Eventually I will make this trip.  I don't imagine it'll be vastly different from visiting Florida, the Carribean, or even coastal North Carolina,, other than the sheer remoteness.  And hopefully the excellent tequila.

Finally, my dream/nightmare trip.  The one that stands as an obstacle in so many ways right now.  It's so remote, and so far from home, that I refuse to go unless I'm sure I will enjoy it - for all that it is.  Peru.

Photo from Surf Peru

Peru is not messing around.  Peru is not laying around in an all-inclusive resort, waiting for your surfing/hunting/fishing guide to knock on your door when they have found conditions that will meet your exacting requirements. Peru, like Chile and Argentina, would love for you to come visit and find it yourself.
Peru's coldwater volcanic reefs make for some of the most consistent and reliable waves in the world,  But they are not warm, and the wind blows all the time.  Peru offers some of the world's most sacred places, like Machu Picchu, but it's either a 3 day hike or a day-long bus ride to get there. And a flatlander like me wouldn't have any trouble hiking to Cuzco, the Inca capitol, since it's merely 11,100 feet above sea level.  About 500 miles south of the Peru/Chile border lies Easter Island, a sub-destination of my dreams. 500 miles south but over 1000 miles offshore.  I probably don't have to mention that the cold waters of the Southeastern Pacific make for some insane fishing.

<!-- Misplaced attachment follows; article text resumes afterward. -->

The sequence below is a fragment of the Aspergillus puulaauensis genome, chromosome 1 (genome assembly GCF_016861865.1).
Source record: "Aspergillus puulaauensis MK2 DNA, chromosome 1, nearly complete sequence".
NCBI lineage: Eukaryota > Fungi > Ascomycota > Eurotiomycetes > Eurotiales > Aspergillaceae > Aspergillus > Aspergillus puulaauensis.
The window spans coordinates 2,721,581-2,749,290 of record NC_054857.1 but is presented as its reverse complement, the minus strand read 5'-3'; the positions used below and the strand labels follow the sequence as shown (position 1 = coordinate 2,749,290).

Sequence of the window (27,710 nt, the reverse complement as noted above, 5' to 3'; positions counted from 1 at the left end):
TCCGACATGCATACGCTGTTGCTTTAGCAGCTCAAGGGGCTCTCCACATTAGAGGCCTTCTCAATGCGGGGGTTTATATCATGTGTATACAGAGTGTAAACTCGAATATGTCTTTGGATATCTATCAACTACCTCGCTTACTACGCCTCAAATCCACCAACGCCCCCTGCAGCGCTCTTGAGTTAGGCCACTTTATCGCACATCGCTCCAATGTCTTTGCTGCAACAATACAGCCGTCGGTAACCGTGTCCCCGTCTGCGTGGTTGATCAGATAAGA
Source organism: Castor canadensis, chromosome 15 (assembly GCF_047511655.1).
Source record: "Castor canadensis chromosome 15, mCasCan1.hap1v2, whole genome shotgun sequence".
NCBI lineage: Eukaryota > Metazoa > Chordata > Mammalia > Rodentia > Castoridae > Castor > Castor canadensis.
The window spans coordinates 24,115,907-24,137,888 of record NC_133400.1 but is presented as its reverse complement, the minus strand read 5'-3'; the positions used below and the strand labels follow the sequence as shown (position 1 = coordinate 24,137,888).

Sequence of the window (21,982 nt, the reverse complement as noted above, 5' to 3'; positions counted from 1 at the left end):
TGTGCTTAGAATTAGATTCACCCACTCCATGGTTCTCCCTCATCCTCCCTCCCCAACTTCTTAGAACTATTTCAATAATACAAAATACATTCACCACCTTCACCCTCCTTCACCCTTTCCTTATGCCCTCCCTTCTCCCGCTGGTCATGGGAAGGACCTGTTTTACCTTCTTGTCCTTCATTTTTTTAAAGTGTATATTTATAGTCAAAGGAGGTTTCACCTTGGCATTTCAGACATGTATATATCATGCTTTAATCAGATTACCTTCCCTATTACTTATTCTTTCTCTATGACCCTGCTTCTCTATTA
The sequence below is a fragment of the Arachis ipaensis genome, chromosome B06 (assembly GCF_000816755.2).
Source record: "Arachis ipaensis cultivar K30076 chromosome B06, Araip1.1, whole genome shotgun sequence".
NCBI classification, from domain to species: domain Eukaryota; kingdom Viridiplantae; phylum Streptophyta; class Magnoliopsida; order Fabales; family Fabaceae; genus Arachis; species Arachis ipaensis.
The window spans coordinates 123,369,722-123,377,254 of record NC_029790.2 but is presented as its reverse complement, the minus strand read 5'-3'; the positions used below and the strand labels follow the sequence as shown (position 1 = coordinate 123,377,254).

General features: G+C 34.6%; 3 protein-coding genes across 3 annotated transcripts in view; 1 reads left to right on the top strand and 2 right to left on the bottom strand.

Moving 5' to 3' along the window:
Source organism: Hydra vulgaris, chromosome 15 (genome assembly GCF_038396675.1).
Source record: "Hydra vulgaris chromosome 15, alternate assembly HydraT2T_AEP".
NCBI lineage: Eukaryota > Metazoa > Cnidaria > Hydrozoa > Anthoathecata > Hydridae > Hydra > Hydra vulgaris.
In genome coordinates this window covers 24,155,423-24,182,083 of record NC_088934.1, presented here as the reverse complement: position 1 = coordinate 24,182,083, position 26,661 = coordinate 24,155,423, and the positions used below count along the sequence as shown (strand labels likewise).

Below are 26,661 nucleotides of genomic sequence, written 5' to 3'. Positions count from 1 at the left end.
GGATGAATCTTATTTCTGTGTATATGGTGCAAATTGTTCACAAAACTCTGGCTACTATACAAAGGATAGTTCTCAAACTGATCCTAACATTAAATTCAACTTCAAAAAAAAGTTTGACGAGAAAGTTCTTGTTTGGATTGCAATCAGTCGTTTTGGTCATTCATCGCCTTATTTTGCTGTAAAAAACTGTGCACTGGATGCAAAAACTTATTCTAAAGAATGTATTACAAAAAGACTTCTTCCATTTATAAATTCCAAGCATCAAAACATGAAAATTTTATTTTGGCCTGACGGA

Yup. Peru would be the trip of a lifetime.  And in my current state, it might be the last trip of my lifetime, since I would probably not survive it, or at best, would end up like one of those Locked Up Abroad episodes when I run out of money halfway through my trip, and offer to mule 20lbs of gold, which of course turns into 90lbs of weaponized uranium, through security and customs at the airport.  Oh well!

Photo by Calderon de la Bruja

Sometimes, maybe it's good to think of dreams as being dreams.  What would really be so wrong with going back to Costa Rica (yes, that's me!)........

Or tackling some small waves in English-speaking Jamaica?
photo: John Pool 

Or perhaps fishing and surfing the also-quite-English Eleuthera, Bahamas?

The fact is this: any place can be your dream destination if it gets you those things that you've been longing for.  For me, it's warm air, "not freezing" water, and the opportunity to get out and pursue the outdoors in places where I am not limited by parking, work hours, beach tags, and 5am boat ramp backups.  Places where I can focus on being alive and noticing all the beautiful things around me.  What about you? Where's your dream destination?

Monday, April 4, 2011

Fishing Loch Raven Reservoir the Right Way, Part I

Loch Raven Dam

One of my most-read posts of all time is a 3 year old clunker about a ho-hum day fishing at Loch Raven Reservoir, one of Baltimore City's water supply reservoirs (and recognized as one of the best largemouth lakes in the Mid-Atlantic states, alongside Round Valley Reservoir in NW New Jersey). I always feel apologetic when I check my web stats and see that people are visiting that post so frequently, looking for good information about fishing the lake, and what they find is, um, significantly less than that.  Well, I have come to deliver you that post. Finally. Well, part of it.  Finally. (5-25-11 - here's the second part - finally).